Taylor Christensen was raised in an adoptive family. She has always known that she is loved and that she belongs. Taylor was also curious about her birth parents. In the 1990s, when Taylor was born and placed for adoption, it was common for adoptions to be closed. After taking a DNA test through Ancestry.com as an adult, Taylor was able to find and meet her birth parent, Chris. Taylor has learned through her journey the importance of family.
Tell me about yourself.
I was born in Sandy, Utah and the next day I went home to Springville with my adoptive parents. The adoption was through LDS Social Services (now LDS Family Services). I have an older sister, Heather, she’s two years older than me, she’s also adopted. I was raised in the Church and my family has always been active and involved. I met my husband, Carsten, on my mission in Mexico, he was on his mission as well! He asked for my email the day he went home, and we emailed back and forth during the last six months of my mission. We were both dating other people when I got home from my mission but it didn’t take long for Carsten to get in contact with me again to ask me on an official date. I knew it was serious after our third date.
Was the adoption open or closed? Did you know anything about your birth parents?
I didn’t really know anything about my birth parents, only vague information that couldn’t be traced. I didn’t know names, addresses, where they were from, or anything like that. I did know that my birth mother loved animals, dogs, horses, and that she wanted to potentially train police dogs or work with animals in some way. I knew that she had blue-green eyes and brown hair. I knew how tall she was. It was mostly things that would help me know what I might look like when I grew up. I didn’t know anything else about her. Adoptions through LDS Social Services were closed at that time, and I think in the whole state of Utah.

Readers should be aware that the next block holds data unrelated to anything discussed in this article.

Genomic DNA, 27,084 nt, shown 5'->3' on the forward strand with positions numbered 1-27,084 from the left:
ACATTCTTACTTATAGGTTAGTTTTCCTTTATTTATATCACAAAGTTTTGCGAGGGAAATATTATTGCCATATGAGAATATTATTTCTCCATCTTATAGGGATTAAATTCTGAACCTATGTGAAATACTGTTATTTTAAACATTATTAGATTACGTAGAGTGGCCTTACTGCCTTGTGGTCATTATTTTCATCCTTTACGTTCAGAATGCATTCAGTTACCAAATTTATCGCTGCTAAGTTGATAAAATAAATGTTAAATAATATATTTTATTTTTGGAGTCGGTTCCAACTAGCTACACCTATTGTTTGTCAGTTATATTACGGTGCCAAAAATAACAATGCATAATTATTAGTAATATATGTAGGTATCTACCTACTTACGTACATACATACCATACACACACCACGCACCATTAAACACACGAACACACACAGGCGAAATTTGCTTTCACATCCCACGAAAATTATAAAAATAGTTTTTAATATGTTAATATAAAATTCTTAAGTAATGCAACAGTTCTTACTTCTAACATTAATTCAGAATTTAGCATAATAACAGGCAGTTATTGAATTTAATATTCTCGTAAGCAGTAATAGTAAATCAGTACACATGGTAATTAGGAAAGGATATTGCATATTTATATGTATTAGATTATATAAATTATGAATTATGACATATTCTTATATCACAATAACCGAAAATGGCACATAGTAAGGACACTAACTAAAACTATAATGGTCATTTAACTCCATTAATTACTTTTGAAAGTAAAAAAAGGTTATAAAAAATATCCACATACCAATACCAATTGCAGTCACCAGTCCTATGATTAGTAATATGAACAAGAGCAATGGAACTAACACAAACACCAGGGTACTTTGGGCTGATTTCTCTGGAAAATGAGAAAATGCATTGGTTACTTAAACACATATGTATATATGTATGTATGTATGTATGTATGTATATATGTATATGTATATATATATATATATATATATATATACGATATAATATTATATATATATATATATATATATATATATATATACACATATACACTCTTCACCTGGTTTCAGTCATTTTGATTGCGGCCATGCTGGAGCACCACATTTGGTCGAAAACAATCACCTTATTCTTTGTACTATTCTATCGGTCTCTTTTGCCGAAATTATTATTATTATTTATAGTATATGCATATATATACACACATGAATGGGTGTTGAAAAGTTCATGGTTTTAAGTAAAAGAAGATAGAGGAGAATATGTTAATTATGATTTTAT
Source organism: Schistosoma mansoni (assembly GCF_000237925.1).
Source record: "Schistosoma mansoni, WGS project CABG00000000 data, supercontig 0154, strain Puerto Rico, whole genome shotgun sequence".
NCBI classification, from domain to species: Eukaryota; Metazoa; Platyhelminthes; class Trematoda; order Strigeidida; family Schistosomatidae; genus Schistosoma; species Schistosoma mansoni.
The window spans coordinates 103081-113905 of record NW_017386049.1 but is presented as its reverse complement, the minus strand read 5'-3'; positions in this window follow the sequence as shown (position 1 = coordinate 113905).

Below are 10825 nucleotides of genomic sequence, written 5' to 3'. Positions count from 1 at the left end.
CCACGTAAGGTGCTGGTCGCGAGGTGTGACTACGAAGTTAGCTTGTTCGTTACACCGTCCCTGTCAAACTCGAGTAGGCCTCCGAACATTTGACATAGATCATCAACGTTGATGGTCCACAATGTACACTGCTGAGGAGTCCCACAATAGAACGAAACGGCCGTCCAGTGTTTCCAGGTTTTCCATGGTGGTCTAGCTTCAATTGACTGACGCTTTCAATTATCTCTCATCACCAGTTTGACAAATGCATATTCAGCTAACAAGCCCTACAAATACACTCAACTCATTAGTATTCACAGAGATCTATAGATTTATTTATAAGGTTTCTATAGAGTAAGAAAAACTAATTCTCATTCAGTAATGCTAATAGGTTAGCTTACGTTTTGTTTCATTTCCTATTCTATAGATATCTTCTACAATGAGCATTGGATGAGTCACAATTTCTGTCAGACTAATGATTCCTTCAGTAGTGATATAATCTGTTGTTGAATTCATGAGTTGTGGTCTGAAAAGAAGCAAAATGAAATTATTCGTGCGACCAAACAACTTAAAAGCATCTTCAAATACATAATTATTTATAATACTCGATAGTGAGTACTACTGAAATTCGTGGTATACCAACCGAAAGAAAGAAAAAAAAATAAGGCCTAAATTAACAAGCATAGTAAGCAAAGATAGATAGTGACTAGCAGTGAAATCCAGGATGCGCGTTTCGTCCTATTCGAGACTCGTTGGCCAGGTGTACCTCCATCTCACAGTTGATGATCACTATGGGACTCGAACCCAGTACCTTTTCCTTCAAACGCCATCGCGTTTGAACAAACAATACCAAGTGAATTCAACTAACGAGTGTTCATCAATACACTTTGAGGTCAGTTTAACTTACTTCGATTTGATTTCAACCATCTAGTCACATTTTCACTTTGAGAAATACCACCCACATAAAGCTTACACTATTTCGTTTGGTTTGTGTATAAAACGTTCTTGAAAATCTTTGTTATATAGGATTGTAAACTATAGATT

Was your sister’s adoption also closed?
My sister’s adoption was also closed. LDS Social Services allowed letters to be sent through their office, but they would go through them and redact any personal or identifying information in any letters. They used a black Sharpie marker to hide that information. My parents must have included some information on accident in a letter because my sister’s birth mom was able to hold it up to the light and get first names. When my sister was 18, her birth mom reached out to her through Facebook. They were able to meet, it was really worth it for my sister to finally meet her birth mom.
Were you ever curious about your birth parents?
I love my family. My sister and I have always known we were adopted, since we could first understand that concept. That never changed how close and loving we have been as a family. But I have always been curious about my birth mother! Of course! There were so many times when I wondered about her. I never wished I was with her, I just wondered about her, what she was like.
How did you find out about your birth mother?